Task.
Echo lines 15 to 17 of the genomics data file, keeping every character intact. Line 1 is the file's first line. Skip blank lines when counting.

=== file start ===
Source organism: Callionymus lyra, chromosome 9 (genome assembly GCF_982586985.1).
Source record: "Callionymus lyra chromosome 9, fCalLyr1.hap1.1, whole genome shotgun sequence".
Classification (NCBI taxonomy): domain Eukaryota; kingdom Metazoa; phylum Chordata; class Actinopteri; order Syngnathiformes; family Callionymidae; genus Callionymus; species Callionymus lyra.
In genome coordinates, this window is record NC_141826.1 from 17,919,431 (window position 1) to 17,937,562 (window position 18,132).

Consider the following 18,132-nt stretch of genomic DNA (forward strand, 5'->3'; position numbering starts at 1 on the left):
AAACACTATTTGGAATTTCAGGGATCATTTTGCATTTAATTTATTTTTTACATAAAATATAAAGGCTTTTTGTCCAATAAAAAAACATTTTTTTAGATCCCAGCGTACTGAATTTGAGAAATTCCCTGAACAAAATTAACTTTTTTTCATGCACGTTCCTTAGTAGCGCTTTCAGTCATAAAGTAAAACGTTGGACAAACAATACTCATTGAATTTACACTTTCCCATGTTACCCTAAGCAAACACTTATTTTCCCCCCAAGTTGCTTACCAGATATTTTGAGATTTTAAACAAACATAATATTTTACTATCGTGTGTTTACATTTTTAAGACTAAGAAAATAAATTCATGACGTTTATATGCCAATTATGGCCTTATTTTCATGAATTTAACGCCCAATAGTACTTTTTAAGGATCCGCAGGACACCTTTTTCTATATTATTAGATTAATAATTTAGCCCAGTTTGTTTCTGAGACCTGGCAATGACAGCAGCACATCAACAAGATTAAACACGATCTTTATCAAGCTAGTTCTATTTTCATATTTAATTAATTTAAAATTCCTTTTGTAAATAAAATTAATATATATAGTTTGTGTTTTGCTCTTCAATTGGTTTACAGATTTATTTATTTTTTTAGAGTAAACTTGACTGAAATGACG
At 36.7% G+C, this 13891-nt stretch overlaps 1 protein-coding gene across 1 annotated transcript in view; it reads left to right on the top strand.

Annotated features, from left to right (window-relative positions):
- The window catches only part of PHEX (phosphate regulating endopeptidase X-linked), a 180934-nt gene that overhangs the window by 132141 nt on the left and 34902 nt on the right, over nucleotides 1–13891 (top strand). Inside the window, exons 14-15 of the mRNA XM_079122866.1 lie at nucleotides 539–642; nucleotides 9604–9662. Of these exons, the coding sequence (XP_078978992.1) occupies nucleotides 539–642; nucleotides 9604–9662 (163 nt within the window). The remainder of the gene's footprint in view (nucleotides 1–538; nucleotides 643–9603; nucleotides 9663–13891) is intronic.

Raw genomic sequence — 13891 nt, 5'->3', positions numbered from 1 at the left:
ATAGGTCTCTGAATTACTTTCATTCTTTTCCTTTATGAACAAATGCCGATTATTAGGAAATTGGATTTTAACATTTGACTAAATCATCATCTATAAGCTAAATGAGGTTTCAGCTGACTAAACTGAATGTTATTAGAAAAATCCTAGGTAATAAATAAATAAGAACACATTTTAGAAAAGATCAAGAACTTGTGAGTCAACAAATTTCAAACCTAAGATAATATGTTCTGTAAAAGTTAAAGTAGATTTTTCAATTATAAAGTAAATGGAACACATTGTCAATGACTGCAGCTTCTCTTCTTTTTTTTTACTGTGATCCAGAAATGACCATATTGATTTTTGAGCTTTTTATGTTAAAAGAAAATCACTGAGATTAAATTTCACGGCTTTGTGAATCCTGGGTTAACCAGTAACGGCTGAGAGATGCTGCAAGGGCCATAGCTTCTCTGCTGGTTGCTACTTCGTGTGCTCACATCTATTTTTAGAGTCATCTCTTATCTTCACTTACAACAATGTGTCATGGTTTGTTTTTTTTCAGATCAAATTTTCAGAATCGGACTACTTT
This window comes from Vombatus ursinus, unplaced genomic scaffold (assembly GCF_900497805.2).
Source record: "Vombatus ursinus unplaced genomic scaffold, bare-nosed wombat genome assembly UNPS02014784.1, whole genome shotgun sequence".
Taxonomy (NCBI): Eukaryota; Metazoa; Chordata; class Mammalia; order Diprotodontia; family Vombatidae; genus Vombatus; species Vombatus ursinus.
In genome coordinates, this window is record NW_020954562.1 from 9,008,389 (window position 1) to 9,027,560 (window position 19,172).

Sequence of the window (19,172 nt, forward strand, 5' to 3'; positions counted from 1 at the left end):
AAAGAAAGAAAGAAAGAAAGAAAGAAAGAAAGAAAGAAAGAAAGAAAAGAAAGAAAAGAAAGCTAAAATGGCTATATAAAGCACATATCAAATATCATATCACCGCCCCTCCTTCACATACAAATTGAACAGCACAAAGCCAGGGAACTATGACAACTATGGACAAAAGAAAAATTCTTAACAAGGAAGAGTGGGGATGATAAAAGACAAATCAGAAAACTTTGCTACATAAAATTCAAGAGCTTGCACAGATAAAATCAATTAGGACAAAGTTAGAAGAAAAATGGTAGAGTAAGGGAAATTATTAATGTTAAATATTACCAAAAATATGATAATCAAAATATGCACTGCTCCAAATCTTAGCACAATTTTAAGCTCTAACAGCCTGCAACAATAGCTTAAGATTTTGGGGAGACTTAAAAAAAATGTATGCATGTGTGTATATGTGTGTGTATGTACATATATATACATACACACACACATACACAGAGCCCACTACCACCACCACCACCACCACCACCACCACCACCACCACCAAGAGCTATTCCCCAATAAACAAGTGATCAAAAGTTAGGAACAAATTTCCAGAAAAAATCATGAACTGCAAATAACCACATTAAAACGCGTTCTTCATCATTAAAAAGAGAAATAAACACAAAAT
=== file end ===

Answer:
In genome coordinates, this window is record NW_020954562.1 from 9,008,389 (window position 1) to 9,027,560 (window position 19,172).

Sequence of the window (19,172 nt, forward strand, 5' to 3'; positions counted from 1 at the left end):
AAAGAAAGAAAGAAAGAAAGAAAGAAAGAAAGAAAGAAAGAAAGAAAAGAAAGAAAAGAAAGCTAAAATGGCTATATAAAGCACATATCAAATATCATATCACCGCCCCTCCTTCACATACAAATTGAACAGCACAAAGCCAGGGAACTATGACAACTATGGACAAAAGAAAAATTCTTAACAAGGAAGAGTGGGGATGATAAAAGACAAATCAGAAAACTTTGCTACATAAAATTCAAGAGCTTGCACAGATAAAATCAATTAGGACAAAGTTAGAAGAAAAATGGTAGAGTAAGGGAAATTATTAATGTTAAATATTACCAAAAATATGATAATCAAAATATGCACTGCTCCAAATCTTAGCACAATTTTAAGCTCTAACAGCCTGCAACAATAGCTTAAGATTTTGGGGAGACTTAAAAAAAATGTATGCATGTGTGTATATGTGTGTGTATGTACATATATATACATACACACACACATACACAGAGCCCACTACCACCACCACCACCACCACCACCACCACCACCACCACCAAGAGCTATTCCCCAATAAACAAGTGATCAAAAGTTAGGAACAAATTTCCAGAAAAAATCATGAACTGCAAATAACCACATTAAAACGCGTTCTTCATCATTAAAAAGAGAAATAAACACAAAAT